People who live within the poverty culture have an acute, urgent, and short-term focus.[3] They chronically live within a crisis-oriented mind-set where their prime objective in life is simply to get through the day. This culture is then reflected in their behavior; for example, health is always low on their priority list. As a result, a middle-class mentality cannot be expected from them. They perceive their future as miserable. It is highly unrealistic for them to think about things such as higher education, a good job, expensive cars, or a high professional status. Achieving the stereotypical macho image is the only hope for young men to gain status and self-esteem. As a result, they begin smoking, taking illicit drugs, gambling, drinking, and flirting with the women. Thus, illicit drug users become trapped because of poverty and have little hope for getting out of it.[3]

We must understand this behavior, and the reasons behind it, when considering the prevention and treatment of illicit drug use. It cannot be expected that these patients will keep to a follow-up appointment 1 month after their initial consultation. When treating such patients, we encounter many similarities in the disease cases. Continuously managing these conditions by clinicians can become quite frustrating due to the cultural and social complexities associated with them (that are an ingrained integral part of the poverty culture) being beyond our control. Their housing is second-rate, migration is quite frequent, education is below average, and survival (not health) is their priority. These circumstances must be managed and resolved within their context and through using the resources available by the community. Since we cannot change the culture, culture-specific treatment strategies must be developed. Moreover, poverty, gambling, and illicit drug use are often perpetuated in a bidirectional cycle that is difficult to break. As such, it requires interventions at multiple levels.[3]


  Conclusion Top


Illicit drug use and gambling are universal problem. However, its effects are more serious for people living in poverty. As a reciprocal factor, such addiction also adversely influences the socioeconomic status of the affected families. When an individual engages in illicit drug use and gambling, the entire family suffers extensive collateral damage in terms of physical, mental, and social consequences. To manage such cases, we must address the cultural and social complexities that are a part of the poverty subculture. Adequate involvement of multiple sectors, namely family, school, and hospitals, are needed. This will not only help the patients but will also prevent the inevitable disintegration of their families.

Financial support and sponsorship

Nil.

Conflicts of interest

There are no conflicts of interest.



 
  References Top

1.
Degenhardt L, Whiteford HA, Ferrari AJ, Baxter AJ, Charlson FJ, Hall WD, et al. Global burden of disease attributable to illicit drug use and dependence: Findings from the global burden of disease study 2010. Lancet 2013;382:1564-74.  Back to cited text no. 1
    
2.
Sharma B, Arora A, Singh K, Singh H, Kaur P. Drug abuse: Uncovering the burden in rural Punjab. J Family Med Prim Care 2017;6:558-62.  Back to cited text no. 2
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3.
Benson DS. Providing health care to human beings trapped in the poverty culture. Physician Exec 2000;26:28-32.  Back to cited text no. 3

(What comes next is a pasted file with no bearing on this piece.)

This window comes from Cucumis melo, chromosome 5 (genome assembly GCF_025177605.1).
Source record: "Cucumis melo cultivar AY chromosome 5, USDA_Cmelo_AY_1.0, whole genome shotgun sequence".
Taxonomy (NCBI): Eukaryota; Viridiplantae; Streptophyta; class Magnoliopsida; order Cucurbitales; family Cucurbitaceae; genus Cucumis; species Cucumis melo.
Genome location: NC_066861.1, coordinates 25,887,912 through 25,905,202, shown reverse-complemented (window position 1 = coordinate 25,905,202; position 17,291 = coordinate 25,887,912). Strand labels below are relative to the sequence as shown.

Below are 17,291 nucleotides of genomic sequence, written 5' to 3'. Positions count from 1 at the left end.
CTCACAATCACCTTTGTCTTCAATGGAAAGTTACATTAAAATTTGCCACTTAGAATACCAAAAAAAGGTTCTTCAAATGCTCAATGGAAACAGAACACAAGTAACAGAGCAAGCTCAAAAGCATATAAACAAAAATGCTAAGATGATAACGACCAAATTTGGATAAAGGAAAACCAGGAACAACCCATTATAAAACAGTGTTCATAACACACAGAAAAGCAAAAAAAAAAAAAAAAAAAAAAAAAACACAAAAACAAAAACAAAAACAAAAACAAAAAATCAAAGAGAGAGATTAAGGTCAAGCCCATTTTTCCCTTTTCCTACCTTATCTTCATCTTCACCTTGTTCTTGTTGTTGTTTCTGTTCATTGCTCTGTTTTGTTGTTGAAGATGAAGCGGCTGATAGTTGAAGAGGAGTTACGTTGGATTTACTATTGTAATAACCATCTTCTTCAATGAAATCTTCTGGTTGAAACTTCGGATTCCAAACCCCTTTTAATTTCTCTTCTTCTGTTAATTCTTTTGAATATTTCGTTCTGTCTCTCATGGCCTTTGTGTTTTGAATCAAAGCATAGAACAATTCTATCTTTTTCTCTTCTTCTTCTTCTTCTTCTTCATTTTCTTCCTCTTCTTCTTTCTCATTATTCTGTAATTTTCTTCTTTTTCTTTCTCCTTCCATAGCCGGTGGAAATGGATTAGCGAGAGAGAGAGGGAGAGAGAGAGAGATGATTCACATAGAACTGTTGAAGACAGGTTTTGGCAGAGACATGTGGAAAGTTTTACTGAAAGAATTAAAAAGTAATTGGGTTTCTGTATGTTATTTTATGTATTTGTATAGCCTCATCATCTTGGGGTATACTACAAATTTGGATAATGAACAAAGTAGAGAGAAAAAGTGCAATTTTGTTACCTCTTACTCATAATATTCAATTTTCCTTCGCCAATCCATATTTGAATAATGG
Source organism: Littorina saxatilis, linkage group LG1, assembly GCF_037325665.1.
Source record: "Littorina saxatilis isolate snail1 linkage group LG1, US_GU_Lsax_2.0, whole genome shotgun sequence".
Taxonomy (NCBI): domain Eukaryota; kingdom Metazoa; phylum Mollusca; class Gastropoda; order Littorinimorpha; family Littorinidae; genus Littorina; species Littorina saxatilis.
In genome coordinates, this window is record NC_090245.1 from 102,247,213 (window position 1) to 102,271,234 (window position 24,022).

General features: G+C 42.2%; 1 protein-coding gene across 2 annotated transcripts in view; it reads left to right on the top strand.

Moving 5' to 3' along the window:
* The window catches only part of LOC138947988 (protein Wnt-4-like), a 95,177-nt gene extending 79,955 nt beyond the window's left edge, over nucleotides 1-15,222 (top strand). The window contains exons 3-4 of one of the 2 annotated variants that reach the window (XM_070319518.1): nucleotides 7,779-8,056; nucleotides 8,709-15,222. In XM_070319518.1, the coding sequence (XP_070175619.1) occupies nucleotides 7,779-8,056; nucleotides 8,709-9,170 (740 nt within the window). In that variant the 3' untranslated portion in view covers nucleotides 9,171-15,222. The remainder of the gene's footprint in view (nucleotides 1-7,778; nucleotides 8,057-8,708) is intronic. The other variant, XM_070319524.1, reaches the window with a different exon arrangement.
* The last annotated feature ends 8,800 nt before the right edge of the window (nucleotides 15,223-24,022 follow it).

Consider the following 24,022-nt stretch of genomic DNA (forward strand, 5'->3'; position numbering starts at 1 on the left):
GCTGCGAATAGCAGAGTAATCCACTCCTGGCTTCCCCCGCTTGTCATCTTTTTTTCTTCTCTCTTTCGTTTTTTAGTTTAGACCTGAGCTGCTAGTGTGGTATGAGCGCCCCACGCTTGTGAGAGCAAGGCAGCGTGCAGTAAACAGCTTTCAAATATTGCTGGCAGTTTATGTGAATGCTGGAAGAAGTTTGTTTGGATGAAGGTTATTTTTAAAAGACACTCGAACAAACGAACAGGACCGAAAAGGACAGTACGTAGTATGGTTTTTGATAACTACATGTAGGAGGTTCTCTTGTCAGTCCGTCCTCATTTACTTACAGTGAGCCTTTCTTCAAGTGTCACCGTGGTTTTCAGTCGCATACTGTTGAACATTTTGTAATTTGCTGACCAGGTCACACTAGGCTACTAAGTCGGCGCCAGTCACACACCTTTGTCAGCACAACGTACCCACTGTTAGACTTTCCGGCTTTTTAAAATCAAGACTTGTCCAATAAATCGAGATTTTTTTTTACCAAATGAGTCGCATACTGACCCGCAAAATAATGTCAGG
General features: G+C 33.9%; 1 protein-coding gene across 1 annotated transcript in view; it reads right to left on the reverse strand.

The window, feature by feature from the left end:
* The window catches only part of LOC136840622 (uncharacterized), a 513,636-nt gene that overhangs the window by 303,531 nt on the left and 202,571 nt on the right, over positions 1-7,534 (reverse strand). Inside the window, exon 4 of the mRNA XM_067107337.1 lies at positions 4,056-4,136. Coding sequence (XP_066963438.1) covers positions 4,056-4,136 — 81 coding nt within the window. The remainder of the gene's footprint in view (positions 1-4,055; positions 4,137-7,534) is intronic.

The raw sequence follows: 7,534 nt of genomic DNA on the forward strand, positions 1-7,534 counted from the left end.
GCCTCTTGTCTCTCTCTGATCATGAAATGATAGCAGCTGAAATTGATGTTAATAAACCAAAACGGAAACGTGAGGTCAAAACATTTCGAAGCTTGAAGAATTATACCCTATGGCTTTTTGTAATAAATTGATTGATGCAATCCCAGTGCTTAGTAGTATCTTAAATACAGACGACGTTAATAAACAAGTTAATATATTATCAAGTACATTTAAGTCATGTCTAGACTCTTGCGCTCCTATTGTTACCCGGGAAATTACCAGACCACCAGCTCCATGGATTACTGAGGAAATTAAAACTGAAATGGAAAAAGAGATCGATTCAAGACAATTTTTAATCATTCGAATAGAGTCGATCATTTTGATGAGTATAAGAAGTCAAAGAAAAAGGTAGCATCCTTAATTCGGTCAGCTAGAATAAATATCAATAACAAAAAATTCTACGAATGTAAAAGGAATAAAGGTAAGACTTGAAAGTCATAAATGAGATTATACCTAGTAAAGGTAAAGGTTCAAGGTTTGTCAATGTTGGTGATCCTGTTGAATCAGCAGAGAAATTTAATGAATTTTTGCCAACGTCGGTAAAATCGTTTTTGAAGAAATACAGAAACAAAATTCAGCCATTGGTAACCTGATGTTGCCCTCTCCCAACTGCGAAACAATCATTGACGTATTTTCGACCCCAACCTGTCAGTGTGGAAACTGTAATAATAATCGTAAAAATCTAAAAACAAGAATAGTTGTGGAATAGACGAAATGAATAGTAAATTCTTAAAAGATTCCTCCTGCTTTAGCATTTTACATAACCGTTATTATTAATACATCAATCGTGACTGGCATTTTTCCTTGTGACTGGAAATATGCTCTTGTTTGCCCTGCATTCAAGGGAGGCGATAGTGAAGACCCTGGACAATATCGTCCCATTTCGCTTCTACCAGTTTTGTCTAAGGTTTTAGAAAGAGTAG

4.
Drug Abuse and Addiction | National Institute on Drug Abuse (NIDA). Available from: https://www.drugabuse.gov/publications/drugs-brains-behavior-science-addiction/drug-abuse-addiction. [Last accessed on 2018 Jun 18].  Back to cited text no. 4
    
5.
Erickson PG, Lettieri DJ, Sayers M, Pearson HW, Ludford JP. Theories on drug abuse: Selected contemporary perspectives. Contemp Sociol 1983;12:404.  Back to cited text no. 5
    
6.
Ali S, Mouton CP, Jabeen S, Ofoemezie EK, Bailey RK, Shahid M, et al. Early detection of illicit drug use in teenagers. Innov Clin Neurosci 2011;8:24-8.  Back to cited text no. 6
    
7.
Administration (US) SA and MHS, General (US) O of the S. Health Care Systems and Substance Use Disorders. US Department of Health and Human Services; 2016. Available from: https://www.ncbi.nlm.nih.gov/books/NBK424848/. [Last accessed on 2019 Jan 06].  Back to cited text no. 7
    
8.
Barman R. Barriers to Treatment of Substance Abuse in a Rural Population of India. Open Addict J 2011;4:65-71.  Back to cited text no. 8
    
9.
Anderson P, Berridge V, Conrod P, Dudley R, Hellman M, Lachenmeier D, et al. Reframing the science and policy of nicotine, illegal drugs and alcohol – Conclusions of the ALICE RAP Project. F1000Res 2017;6:289.  Back to cited text no. 9
    
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Stothard B, Duke K, Bjerge B, Frank VA, Klein A. Stakeholder Influences on Drug and Alcohol Policy Processes. Drugs and Alcohol Today. 23 November, 2015. Available from: https://www.emeraldinsight.com/doi/full/10.1108/DAT-10-2015-0060. [Last accessed on 2018 Jun 18].  Back to cited text no. 10
    
11.
Treloar C, National Drug Strategy (Australia), Australia, Department of Health and Ageing. Barriers and incentives to treatment for illicit drug users. Canberra: Australian Govt. Dept. of Health and Ageing; 2005.  Back to cited text no. 11
    
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Dhawan A, Rao R, Ambekar A, Pusp A, Ray R. Treatment of substance use disorders through the government health facilities: Developments in the “Drug De-addiction Programme” of Ministry of Health and Family Welfare, Government of India. Indian J Psychiatry 2017;59:380-4.  Back to cited text no. 12
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Avasthi A, Basu D, Subodh BN, Gupta PK, Goyal BL, Sidhu BS, et al. Epidemiology of dependence on illicit substances, with a special focus on opioid dependence, in the state of Punjab, India: Results from two different yet complementary survey methods. Asian J Psychiatr 2019;39:70-9.  Back to cited text no. 13
    
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Ghosh A, Basu D, Avasthi A. Buprenorphine-based opioid substitution therapy in india: A few observations, thoughts, and opinions. Indian J Psychiatry 2018;60:361-6.  Back to cited text no. 14
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Avasthi A, Ghosh A. Drug misuse in India: Where do we stand & where to go from here? Indian J Med Res 2019;149:689-92.  Back to cited text no. 15